Connect with us


Ruth Ware Won’t Read ‘Bleak House’ Until She Retires



Too many to list. I mean, literally about 20 or 30 titles. Some are old favorites that I like to dip back into after a hard day — “Howl’s Moving Castle,” by Diana Wynne Jones, would fall into that category. Some are books I finished a while ago and just haven’t moved to the shelves in my office — Sarah Pinborough’s “Insomnia” or Dorothy Koomson’s “The Ice Cream Girls,” for example. Some are books I’m in the middle of or have yet to get to — Lisa Jewell’s “The Family Remains” is one of those. I’m halfway through and got distracted by something I had to read for an event, but it’s waiting for me!

I only recently read “The Shining,” by Stephen King. I had always considered myself too much of a scaredy-cat for King’s work, having been traumatized by “Christine” aged about 13, but actually “The Shining” wasn’t as horrifying as I had feared. Or maybe I’ve just toughened up with age! Regardless, I’m sorry I waited so long. I also took a long time to get into Dickens. I had to read him at school and university and found him by turns boring, twee and irritating. The only one I really liked was “Great Expectations,” but I think now I’m old enough to see the humanity in his work. I’m saving “Bleak House” for my retirement. There’s a temptation to rush through the canon as young as possible, but you can only ever read a book for the first time once, and I like the idea of having that to look forward to.

Pre-smartphones, I would have said something like a cozy sofa with a cat on my feet, or a long hot bath with a glass of wine. But now, I actually think my ideal reading experience is a longish flight (not unpleasantly long, say five or six hours) with a comfortably reclined seat — ideally against the bulkhead so I don’t have to feel guilty about inconveniencing the person behind me. Some nice steward would bring me charming little portions of delicious food and drink at regular intervals (look, this is ideal, not realistic) and most importantly there would be absolutely no cellphone reception and no Wi-Fi. I love social media as much as the next person, but there’s something particularly blissful about a totally uninterrupted reading experience these days, with no possibility of getting distracted by Twitter or pinged on WhatsApp. Kind of like the cinema, but for books?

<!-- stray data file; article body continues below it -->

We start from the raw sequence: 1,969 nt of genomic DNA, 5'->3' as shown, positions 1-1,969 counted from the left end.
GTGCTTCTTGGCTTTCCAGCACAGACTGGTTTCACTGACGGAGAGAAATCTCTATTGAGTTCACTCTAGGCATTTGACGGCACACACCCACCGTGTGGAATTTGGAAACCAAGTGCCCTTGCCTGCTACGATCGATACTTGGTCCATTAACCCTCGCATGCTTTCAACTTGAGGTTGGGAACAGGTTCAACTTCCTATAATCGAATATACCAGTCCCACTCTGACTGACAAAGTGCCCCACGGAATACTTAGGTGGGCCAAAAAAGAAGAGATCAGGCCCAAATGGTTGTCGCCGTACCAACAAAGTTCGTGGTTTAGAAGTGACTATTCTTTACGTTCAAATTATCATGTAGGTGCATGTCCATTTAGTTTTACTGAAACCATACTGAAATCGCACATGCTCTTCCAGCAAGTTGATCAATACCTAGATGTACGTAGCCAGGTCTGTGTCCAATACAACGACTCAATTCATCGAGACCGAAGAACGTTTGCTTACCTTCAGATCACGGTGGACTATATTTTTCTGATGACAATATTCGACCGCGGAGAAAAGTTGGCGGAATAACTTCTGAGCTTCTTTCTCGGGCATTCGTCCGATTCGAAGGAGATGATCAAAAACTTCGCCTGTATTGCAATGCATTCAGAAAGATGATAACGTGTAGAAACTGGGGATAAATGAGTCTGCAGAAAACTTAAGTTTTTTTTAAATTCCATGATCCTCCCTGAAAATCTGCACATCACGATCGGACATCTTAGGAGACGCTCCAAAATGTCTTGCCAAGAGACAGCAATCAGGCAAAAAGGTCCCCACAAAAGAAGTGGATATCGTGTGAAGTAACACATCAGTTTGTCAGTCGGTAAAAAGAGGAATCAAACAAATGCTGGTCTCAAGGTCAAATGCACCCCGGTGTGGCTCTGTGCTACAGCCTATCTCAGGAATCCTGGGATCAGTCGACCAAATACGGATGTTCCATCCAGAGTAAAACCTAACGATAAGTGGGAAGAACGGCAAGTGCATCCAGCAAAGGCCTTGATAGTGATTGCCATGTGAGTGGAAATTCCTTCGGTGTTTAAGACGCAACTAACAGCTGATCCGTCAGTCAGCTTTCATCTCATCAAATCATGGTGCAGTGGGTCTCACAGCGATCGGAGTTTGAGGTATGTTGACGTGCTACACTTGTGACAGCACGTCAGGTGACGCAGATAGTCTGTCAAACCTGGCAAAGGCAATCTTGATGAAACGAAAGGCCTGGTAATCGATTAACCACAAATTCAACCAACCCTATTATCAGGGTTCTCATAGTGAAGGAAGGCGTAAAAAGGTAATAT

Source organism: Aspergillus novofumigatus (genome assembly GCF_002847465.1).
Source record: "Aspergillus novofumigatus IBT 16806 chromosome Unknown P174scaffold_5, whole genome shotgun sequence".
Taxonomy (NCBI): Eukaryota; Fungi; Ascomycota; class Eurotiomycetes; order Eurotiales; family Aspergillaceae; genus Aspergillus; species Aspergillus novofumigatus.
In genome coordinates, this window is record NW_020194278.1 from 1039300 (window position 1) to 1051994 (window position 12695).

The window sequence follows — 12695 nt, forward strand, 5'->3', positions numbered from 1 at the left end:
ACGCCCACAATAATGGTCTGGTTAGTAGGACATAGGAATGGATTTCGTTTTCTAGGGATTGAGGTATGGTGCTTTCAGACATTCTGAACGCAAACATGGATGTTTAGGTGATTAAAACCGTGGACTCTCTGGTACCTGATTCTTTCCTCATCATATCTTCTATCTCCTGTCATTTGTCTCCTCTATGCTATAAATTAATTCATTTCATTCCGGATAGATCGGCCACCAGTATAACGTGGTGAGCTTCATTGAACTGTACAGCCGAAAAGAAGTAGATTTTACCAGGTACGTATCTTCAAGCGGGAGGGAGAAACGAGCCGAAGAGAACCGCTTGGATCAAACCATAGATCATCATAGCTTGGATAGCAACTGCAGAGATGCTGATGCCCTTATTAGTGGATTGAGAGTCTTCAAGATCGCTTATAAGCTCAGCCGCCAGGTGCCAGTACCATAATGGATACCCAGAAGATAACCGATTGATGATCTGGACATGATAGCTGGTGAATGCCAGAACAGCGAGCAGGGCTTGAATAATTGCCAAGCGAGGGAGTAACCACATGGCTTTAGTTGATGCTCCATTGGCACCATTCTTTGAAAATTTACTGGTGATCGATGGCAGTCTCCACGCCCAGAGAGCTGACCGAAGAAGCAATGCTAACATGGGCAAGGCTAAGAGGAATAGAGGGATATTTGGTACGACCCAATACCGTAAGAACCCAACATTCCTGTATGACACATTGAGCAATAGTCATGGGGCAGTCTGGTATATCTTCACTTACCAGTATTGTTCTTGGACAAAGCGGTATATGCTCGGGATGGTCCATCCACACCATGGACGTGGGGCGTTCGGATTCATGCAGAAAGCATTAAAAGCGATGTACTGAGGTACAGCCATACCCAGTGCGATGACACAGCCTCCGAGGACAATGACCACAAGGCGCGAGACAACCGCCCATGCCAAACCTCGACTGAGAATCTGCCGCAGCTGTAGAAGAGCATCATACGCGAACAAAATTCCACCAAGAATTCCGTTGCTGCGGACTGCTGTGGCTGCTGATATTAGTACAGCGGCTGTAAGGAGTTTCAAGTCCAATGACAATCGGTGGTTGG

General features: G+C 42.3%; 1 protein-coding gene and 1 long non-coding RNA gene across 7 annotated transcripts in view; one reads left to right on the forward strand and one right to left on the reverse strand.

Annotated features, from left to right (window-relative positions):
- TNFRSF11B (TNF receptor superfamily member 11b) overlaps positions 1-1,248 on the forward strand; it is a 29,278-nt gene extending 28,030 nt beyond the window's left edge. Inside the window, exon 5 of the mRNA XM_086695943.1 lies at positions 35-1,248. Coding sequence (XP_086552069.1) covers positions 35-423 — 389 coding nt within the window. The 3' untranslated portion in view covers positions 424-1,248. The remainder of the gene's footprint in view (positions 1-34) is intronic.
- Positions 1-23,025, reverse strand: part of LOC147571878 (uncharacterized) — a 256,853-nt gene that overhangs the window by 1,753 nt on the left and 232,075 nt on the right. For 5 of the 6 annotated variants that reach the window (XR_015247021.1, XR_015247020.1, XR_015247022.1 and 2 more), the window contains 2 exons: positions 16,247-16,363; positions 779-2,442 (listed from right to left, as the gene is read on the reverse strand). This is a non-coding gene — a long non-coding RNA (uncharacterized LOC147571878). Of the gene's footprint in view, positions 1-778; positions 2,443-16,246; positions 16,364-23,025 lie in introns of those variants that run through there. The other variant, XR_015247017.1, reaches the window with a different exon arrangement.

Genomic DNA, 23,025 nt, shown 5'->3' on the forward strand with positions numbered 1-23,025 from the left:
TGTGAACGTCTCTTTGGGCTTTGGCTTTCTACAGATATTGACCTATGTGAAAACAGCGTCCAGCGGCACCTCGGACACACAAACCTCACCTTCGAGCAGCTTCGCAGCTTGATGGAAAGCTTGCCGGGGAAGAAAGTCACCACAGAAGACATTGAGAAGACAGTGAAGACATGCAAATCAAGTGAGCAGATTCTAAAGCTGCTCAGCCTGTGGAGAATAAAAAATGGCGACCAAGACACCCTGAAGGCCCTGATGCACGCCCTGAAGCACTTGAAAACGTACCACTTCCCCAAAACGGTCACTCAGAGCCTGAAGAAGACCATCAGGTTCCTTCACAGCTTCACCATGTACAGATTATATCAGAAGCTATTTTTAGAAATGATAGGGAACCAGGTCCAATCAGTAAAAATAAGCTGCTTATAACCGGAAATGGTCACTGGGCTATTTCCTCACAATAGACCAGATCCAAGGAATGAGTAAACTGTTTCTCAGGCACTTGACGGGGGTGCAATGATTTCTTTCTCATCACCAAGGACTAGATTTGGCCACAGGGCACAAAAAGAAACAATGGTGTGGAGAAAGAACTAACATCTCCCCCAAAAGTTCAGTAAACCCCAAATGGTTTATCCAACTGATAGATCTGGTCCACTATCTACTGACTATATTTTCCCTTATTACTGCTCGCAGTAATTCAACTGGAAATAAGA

It used to be “The Blessing,” by Nancy Mitford, but the Mitfords have become much better known in recent years; although that’s one of her less famous titles, I think a lot of people probably do know it now. Maybe a rather obscure memoir called “A London Child of the 1870s,” which details the author’s very ordinary upbringing in Victorian London. Absolutely nothing remarkable happens, but there’s something so charming and real about the characters that you feel they’re your personal friends by the end of the book. Molly Hughes wrote it, in part, to debunk the idea that the typical Victorian childhood was strict and gloomy and suffused with punishment — certainly the one in the book comes across as one you’d want for your own kids, full of friendship, laughter and scrapes.